NH businesses hit by USPS slowdown; pols push for solutions

September 20, 2020

The U.S. Postal Service's well-publicized delivery problems of the past few months have severely handicapped New Hampshire businesses, especially those in rural areas, as they try to rebound from the pandemic's crippling economic effects.

Electronic Imaging Materials, a specialty-label manufacturing company in Keene, relies on the Postal Service to receive materials and ship its products domestically and internationally.

Recently, one shipment took eight days to arrive from Brattleboro, Vermont - approximately 20 miles away.

"It was supposed to be a one-day service," said Alex Henkel, president of the family-owned business with 39 employees. He said he has seen significant Postal Service delays since July, the worst in the company’s 33-year history.

To test distribution, EIM sends sample labels via priority mail to companies in all U.S. states and territories and 115 countries. The company sells labels for industrial, laboratory, warehousing and asset tracking needs.

"We’ve had several shipments that have gone completely missing. Obviously that is a real problem because people are waiting on what they need to arrive," he said.

Last week, a federal judge in Washington granted a request by 14 states to temporarily block the operational changes blamed for the slowdown, according to the Washington Post. The scope and duration of the injunction were not immediately clear.

The complaint alleges President Donald Trump and Postmaster General Louis DeJoy are "involved in a politically motivated attack on the efficiency of the Postal Service" that could disrupt the 2020 election.

Lee Moak, election mail committee chair of the Postal Service’s board of governors, told Reuters that any suggestion of a politically motivated attack on efficiency is "completely and utterly without merit."

Joe Cortese, owner of NobleSpirit in Pittsfield, uses the Postal Service to ship stamps, coins and other collectibles. The company mails about 55,000 packages a year - about 25% though United Parcel Service and 75% through the Postal Service.

"Our large portion of our business is international, and UPS and FedEx simply don’t service international leads in the same way USPS does," he said.

He said delivery times for some shipments increased from three or four days to three or four weeks.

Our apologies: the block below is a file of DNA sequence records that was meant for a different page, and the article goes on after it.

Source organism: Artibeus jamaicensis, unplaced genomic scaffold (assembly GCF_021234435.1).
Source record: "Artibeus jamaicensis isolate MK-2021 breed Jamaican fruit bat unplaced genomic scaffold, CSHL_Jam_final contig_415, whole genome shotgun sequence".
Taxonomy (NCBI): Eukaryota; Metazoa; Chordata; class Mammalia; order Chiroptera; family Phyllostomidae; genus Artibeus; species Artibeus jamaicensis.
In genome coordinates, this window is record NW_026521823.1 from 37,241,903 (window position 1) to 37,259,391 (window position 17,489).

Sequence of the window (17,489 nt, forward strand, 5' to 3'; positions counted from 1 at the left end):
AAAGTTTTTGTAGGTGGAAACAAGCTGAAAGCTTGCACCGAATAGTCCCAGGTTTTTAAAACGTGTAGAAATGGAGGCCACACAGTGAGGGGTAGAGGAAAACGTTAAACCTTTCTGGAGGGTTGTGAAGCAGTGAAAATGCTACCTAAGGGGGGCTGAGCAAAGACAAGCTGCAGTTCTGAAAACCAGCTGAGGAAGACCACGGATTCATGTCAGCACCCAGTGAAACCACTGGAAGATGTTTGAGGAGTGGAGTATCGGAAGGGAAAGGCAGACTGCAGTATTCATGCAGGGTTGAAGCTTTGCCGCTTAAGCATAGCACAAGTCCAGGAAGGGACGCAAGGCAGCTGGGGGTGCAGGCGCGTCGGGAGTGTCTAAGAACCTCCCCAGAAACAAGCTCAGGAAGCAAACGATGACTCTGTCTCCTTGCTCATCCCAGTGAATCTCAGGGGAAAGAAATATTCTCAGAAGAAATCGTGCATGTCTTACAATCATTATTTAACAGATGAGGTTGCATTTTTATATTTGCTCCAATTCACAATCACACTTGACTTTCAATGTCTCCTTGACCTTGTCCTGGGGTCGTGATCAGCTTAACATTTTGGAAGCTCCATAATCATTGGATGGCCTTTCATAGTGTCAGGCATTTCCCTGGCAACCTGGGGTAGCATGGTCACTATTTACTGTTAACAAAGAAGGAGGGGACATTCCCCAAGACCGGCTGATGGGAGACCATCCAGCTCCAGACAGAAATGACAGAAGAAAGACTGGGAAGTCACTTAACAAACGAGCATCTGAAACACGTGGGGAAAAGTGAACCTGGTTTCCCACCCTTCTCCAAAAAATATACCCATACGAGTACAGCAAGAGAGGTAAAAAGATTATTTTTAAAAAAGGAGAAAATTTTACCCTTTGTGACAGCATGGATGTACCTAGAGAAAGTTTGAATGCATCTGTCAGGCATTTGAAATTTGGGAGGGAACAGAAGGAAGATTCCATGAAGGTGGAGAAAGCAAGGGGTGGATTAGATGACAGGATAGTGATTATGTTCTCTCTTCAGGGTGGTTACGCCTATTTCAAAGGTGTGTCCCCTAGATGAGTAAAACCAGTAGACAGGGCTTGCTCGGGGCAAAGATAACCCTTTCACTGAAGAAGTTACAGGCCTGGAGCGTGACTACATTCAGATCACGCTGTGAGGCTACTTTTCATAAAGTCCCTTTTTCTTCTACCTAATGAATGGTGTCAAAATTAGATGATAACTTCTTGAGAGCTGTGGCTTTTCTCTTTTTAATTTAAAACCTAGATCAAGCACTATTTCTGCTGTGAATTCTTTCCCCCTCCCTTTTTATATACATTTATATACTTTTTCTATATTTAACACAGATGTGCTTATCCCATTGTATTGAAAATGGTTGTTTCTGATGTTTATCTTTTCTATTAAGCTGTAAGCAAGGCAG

"The day after DeJoy came into office it was just like you walked into a room and someone turned off a light switch; it was the next day," Cortese said.

On Friday, U.S. Reps. Annie Kuster and Chris Pappas toured the U.S. Postal Service’s Logistics and Distribution Center in Nashua.

Pappas said the pandemic has shown how critical the Postal Service is for small business commerce, delivery of prescription medications and casting a ballot.

"We have to give them the support they need and make sure that there are absolutely no politically motivated attempts to slow down the mail or undermine the service our families, veterans, small businesses, and voters rely on every day," he said in a statement.

Two weeks ago, U.S. Sen. Jeanne Shaheen visited the U.S. Postal Service’s Processing and Distribution Facility in Manchester.

"The Postal Service and its dedicated workforce play an integral role in our communities, providing an essential service to Granite Staters who have relied more and more on mail amid this pandemic to receive their prescription medications, conduct business, and so much more. Yet despite the tremendous need for USPS’ services, the Trump administration continues its harmful, partisan attacks on the agency," Shaheen said in a statement.

Cortese said the Postal Service allows entrepreneurs and businesses in small cities and towns to access e-commerce on a global scale.

"Think about how much money is frozen out of the economy when that economic machine stops moving because somebody unplugged a sorting machine somewhere," Cortese said.

In response to the slowdown, EIM has changed how it handles many of its shipments, Henkel said.

"For the next few months, we are steering things away from the Postal Service," he said. "Unfortunately, it means for some of these shipments customers are going to have to wait longer to receive what they need."

USPS is the most cost-effective way to ship to the West Coast, he said, which means increased costs.

"We also rely on priority mail as the shipment method of choice to places like Alaska, Hawaii and island territories because often that is the most efficient way to get things in the customer’s hands," Henkel said.

The company is now providing labels for COVID-19 testing and vaccine research.

"We very much look forward to a future where the Postal Service has received the support they need to address their current operational issues," he said. "In the meantime, we wanted to make sure we’re providing our customers with the best service that we could."

Cortese hopes efforts are made to alleviate the slowdown.

"There is still a tremendous amount of perceived anxiety by our customers wanting to know if they will get their package on time," he said.

By:  Jonathan Phelps
Source: Union Leader